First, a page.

Clean, natural air has a Methane value of about 1-2 ppm. CAN3-Z180.1-00 standard sets a 10 ppm Methane maximum for breathing air. Methane Values for compressed air that are greater than about 5 ppm are “abnormal” & require further investigation. High pressure compressors are usually equipped with odour filters (i.e. activated charcoal filters) that remove many organic vapours. A high Methane value could indicate, for example, charcoal filter saturation & the presence of lubricating oil degradation. Other sources of Methane are natural gas and marsh gas.

Odour Evaluation:

Clean air does not have any noticeable odour. Oils, solvents, sulfur compounds and volatile organic vapours are usually the cause of any unacceptable odour in an air sample. Many air compressors have filters to remove these odours. CAN3-Z180.1-00 Standard require that “no pronounced odour” be present in compressed air. A pronounced odour will result in a failed analysis.

Volatile Non-Methane Hydrocarbons Contamination:

Volatile Non-Methane Hydrocarbons (VNMH) which have been mistakenly called “OIL VAPOUR” consists of light, volatile hydrocarbons containing six or less carbon atoms. Examples are propane, butane, ethane, ethylene, hexane etc. Air compressors (including “non-lubricated” versions) utilize some type of lubricating fluid. Many compressors contain either mineral or synthetic lubricants. Even with all the filters, compressor malfunction or poor maintenance can cause VNMH to contaminate the compressed breathing air. This can cause unpleasant taste and odours, breathing discomfort, nausea, and possibly pneumonia. An Infrared Spectrometer can be used to measure the VNMH and identify the individual VNMH. CSA-Z180.1-00 standard lists a 5 ppm maximum for VNMH. Detectable levels above 1 ppm are abnormal & require further investigation.

Oxygen (O2) Level Control:

The Oxygen level in compressed air derived from natural or synthetic air should fall within a narrow percent range. Table 1 of CAN3-Z180.1-00 lists an allowable 20% – 22% range for breathing air. Most compressed, natural air samples will have test values of 21% ± 0.5%. The units used to represent O2 levels in are “% by volume” An oxygen deficiency can occur in a prepared synthetic air or if the compressor air intake is located in an oxygen deficient area. Under very rare conditions, air purification systems can increase the oxygen content of air.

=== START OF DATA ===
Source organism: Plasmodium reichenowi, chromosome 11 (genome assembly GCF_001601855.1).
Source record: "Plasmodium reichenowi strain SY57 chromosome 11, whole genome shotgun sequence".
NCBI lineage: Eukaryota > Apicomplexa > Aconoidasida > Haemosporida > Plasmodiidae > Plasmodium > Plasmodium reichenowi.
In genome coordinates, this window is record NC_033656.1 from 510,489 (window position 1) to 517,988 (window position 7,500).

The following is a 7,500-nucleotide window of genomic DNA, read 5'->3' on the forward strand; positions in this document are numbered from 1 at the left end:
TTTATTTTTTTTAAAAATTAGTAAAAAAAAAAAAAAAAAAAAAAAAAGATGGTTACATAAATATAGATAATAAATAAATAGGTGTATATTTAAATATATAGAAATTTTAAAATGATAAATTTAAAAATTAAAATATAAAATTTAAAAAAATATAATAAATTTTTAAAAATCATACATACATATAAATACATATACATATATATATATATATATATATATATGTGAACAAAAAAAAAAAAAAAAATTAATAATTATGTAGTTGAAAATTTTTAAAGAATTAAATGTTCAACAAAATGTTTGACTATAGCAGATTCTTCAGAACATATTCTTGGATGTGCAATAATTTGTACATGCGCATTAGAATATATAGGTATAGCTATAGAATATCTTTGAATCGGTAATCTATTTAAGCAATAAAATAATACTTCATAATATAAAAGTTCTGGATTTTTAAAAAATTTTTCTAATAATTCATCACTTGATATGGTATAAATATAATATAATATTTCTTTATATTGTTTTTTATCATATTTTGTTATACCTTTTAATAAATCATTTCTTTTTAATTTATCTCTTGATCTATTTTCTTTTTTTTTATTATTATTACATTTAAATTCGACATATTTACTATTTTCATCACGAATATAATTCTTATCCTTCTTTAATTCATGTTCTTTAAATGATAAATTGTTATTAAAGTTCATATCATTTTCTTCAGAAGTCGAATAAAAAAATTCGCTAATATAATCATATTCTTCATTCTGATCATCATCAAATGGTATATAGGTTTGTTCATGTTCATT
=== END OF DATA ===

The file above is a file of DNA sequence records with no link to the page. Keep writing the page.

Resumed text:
A chemical element which has the symbol N and atomic number 7 in the periodic table. Elemental nitrogen is a colorless, odorless, tasteless and mostly inert diatomic gas at standard conditions, constituting 78.08% percent of Earth’s atmosphere.

Water Vapour Content & Dew Point:

The “Dew Point” is the temperature at which water vapour will start to condense from air. This value depends upon water content & pressure. SCBA air is required to be dry enough to prevent malfunctions (i.e. air flow blockage) due to internal condensation or “icing” of the regulators. Elevated water levels can also cause tank corrosion, bacterial growth, and inhibits catalysts that convert carbon monoxide into carbon dioxide.   Standard CAN3-Z180.1-00 states that compressed breathing air equal to or greater than 2216 psig shall have an atmospheric dew point not exceeding -53°C or a water vapour concentration not exceeding 27 ppm. The pressure dew point should be at least 5°C below the lowest temperature to which the cylinder and piping may be exposed at any season of the year. The measured Dew Point is the quantity of water vapour found in the air sample at ATMOSPHERIC pressure. To determine the temperature at which water vapour may condense and freeze in the pressure reducing regulator, it is necessary to compare the pressure dew point to the ambient temperature at which the SCBA is used. Conversion tables are included in CAN3-Z180.1-00.   For example: The proposed maximum (atmospheric) dew point of -53°C or 27 ppm of water, corresponds to a pressure dew point in the regulator of -12°C or 2148 ppm of water at a line pressure of 2216 psig. However the CSA standard requires that the (pressure) Dew Point not exceed 5°C below the minimum temperature to which any part of the breathing air system is exposed at any season of the year. Thus a compressed breathing air sample with a (atmospheric) Dew Point of -53°C could not be used at a line pressure of 2216 psig in any areas where the temperatures are less than -7°C.   The standard also states under no circumstances shall the Dew Point (atmospheric) exceed -53°C for systems at or above 15.3Mpa (2216 psig).

In addition, AirChekLab can detect the presence of a variety of other chemicals and solvents (including cleaning products that could contaminate the breathing tanks or system.)

Be Sure That Your Breathing Air or Medical Gases Meet Government Purity Standards!